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Sectoral Interactions, Compounding Influences and Stressors, and Complex Systems: Understanding Tipping Points and Non-Linear Dynamics

Active Dates 12/15/2022-12/14/2027
Program Area Multi-sector Dynamics
Project Description
This project aims to advance MultiSector Dynamics (MSD) research and methods by enhancing and combining multi-disciplinary tools, analytic methods, and visualization platforms to explore the implications of influences, stressors, and risks for complex interconnected physical and socio-economic systems. An underpinning motivation of MSD research is the recognition that society is under continual exposure to changing and co-evolving risks across interconnected systems. These risks operate across a variety of time and spatial scales, and our research focuses on the potential differential responses to slowly evolving forces versus changes in extreme events. To achieve these insights, we will advance and utilize a multi-system, multisector modeling framework to explore a set of use cases and experiments. Our project focuses on the Mississippi River Basin, a critically important region that is the 4th largest watershed in the world, produces 92% of the nation’s agricultural exports, moves 175 million tons of freight each year, and contains up to 326 thermoelectric power plants generating 227 GW of power annually. It is home to many strong connections between land, water, energy, and transportation as well as subject to multiple extreme events (e.g. floods, droughts and heat waves) and other abrupt and gradual changes (e.g. related to economic and population growth, energy transitions, land use changes, demand changes, etc.), making it well-suited for MSD research. 

Using this geographic area to focus the research, we willpursue a broader goal of better understanding forces and patterns, stabilities and instabilities, foresight, and the resilience of co-evolving systems in the context of multiple and compounding human and environmental stressors. In exploring the convergence of human and natural systems and stressors in this region, we seek to develop methods and acquire insights that have the potential to be transferred and extended to other regions, and more generally investigate the scope, specificity, model forms, details, interoperability and data requirements for meaningful understanding of dynamics spanning scales. 

The research includes three overarching tasks: (1) advancing our multi-system modeling framework, with specific emphasis on our multi-system risk triage platform, a new scenario discovery visualization tool and methods for extreme event prediction; (2) investigating a set of use cases in the Mississippi River Basin with focus on (a) human-natural system interactions and  upstream-downstream dynamics, and (b) transportation infrastructure in multisector systems; and (3) stress-testing interconnected systems in the Basin by bringing together components of the use cases to test strategic pairings in order to investigate compounding stressors, propagating risks, tipping points and resilience. Throughout these tasks we will explore the generalizability and extensibility of both MSD tools and insights while advancing MSD understanding and frontier methods/tools.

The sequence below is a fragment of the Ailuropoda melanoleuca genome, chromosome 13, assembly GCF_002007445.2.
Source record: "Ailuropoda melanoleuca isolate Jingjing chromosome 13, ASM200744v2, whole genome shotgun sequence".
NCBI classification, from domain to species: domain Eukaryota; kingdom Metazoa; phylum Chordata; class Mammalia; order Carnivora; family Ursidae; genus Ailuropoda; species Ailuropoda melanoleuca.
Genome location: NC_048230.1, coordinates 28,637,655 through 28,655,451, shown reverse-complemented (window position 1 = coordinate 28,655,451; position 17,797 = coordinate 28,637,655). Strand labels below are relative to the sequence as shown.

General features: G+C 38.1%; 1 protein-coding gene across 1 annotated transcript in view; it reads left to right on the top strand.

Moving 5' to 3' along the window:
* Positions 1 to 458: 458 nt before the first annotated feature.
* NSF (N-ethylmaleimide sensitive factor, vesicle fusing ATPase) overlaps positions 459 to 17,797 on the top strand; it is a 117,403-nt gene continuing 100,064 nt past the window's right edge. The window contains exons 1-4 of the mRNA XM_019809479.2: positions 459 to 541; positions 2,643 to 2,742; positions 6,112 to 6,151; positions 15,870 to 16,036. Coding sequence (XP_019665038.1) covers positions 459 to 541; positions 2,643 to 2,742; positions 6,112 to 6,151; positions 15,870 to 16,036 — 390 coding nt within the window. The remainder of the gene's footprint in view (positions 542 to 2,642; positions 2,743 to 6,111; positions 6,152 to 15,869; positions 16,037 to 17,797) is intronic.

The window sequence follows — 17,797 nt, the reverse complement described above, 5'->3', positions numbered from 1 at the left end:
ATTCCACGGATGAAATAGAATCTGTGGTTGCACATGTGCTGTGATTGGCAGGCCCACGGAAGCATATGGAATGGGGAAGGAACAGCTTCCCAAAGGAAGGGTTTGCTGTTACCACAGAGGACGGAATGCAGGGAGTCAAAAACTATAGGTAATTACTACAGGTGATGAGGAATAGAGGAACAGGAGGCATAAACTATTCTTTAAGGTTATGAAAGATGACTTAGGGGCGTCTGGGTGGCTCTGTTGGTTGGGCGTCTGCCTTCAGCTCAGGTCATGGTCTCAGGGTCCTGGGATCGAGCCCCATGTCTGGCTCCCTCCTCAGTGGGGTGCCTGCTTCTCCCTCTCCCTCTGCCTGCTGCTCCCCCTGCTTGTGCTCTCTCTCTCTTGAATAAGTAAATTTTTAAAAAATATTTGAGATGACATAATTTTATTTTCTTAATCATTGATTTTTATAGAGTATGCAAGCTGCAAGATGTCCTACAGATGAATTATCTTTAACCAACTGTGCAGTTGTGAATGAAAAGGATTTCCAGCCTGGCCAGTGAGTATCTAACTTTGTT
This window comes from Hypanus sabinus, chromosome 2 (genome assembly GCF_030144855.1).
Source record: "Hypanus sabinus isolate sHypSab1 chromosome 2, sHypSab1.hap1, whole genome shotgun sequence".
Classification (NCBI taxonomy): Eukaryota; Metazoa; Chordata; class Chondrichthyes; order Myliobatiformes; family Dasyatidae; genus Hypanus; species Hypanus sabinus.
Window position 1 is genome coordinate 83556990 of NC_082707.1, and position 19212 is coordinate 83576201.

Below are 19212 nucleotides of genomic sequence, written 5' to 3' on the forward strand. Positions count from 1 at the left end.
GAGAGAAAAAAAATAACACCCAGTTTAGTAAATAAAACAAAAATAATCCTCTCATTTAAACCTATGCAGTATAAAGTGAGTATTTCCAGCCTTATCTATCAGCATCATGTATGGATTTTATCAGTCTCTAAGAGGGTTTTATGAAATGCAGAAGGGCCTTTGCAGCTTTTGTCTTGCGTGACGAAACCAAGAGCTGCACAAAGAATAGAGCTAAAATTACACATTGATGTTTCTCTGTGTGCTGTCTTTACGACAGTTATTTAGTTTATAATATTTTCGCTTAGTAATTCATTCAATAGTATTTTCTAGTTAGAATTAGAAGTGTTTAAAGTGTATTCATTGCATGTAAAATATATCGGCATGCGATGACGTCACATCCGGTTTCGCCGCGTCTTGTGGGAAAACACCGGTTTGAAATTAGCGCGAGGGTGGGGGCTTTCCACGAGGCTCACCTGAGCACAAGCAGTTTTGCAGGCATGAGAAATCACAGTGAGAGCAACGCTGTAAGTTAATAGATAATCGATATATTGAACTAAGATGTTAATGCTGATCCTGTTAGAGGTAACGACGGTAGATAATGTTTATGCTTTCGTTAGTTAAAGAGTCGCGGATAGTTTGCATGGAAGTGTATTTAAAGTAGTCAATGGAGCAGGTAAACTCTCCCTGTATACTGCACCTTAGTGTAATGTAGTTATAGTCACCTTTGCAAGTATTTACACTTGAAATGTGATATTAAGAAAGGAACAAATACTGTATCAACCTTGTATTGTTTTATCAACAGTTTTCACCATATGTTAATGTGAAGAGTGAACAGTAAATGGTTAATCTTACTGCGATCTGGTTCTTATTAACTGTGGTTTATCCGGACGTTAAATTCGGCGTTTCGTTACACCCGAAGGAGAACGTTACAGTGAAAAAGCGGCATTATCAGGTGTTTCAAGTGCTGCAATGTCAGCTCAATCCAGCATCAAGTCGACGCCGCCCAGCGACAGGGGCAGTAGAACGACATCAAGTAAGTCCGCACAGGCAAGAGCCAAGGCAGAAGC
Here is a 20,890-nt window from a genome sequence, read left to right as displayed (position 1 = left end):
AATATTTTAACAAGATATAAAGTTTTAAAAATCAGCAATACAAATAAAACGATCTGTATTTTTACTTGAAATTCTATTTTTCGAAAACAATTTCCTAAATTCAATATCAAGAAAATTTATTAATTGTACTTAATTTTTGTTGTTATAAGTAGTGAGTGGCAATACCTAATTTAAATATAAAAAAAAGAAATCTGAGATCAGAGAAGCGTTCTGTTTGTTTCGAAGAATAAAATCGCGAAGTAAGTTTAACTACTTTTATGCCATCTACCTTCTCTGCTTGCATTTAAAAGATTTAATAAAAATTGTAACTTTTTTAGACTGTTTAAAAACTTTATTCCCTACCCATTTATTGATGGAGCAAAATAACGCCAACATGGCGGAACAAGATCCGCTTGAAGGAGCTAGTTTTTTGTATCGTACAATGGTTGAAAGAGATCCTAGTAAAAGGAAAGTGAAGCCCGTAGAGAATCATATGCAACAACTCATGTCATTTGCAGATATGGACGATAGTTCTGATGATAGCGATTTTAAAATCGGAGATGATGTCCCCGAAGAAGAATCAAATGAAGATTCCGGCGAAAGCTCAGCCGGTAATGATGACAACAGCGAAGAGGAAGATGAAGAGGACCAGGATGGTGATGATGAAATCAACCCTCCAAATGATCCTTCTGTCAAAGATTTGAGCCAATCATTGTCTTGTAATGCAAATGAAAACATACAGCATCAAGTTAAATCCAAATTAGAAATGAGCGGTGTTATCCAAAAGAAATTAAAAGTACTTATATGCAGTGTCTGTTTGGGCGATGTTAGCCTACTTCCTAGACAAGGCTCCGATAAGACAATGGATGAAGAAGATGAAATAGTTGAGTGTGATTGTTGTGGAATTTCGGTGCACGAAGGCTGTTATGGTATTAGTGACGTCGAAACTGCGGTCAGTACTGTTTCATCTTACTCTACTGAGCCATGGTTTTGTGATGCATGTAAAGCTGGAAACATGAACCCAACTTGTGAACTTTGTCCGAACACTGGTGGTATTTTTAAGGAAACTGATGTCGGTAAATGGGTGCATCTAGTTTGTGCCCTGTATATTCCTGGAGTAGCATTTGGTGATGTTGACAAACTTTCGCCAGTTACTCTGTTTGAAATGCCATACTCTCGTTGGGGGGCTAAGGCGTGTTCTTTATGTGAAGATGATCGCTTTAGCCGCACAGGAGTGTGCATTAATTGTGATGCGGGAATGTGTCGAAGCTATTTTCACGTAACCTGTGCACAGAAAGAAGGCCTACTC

We expect this project to have a broad range of impacts. It will result in new methods, tools, and an integrated multi-system modeling framework that includes new linkages among systems, sectors and scales. This will advance the frontier of MSD capabilities, while developing better understanding of cross-scale modeling and model interoperability. A subset of the tools developed will be interactive community platforms that can be used by a range of researchers and decision-makers. Application of these tools to the use cases will provide new insights into the Mississippi River Basin, while also pushing the boundaries of MSD research into new areas, including transportation and important human-natural interactions related to air and water quality, human health and well-being. The stress-testing of paired systems will provide understanding of system-of-systems responses to compounding stresses and how the scope of study can affect individual sector/system outcomes and responses. In addition, the project will foster stronger collaboration within the MSD community of practice, and advance MSD understanding, capabilities and generalizable insights.
Award Recipient(s)
  • Massachusetts Institute of Technology (PI: Prinn, Ronald)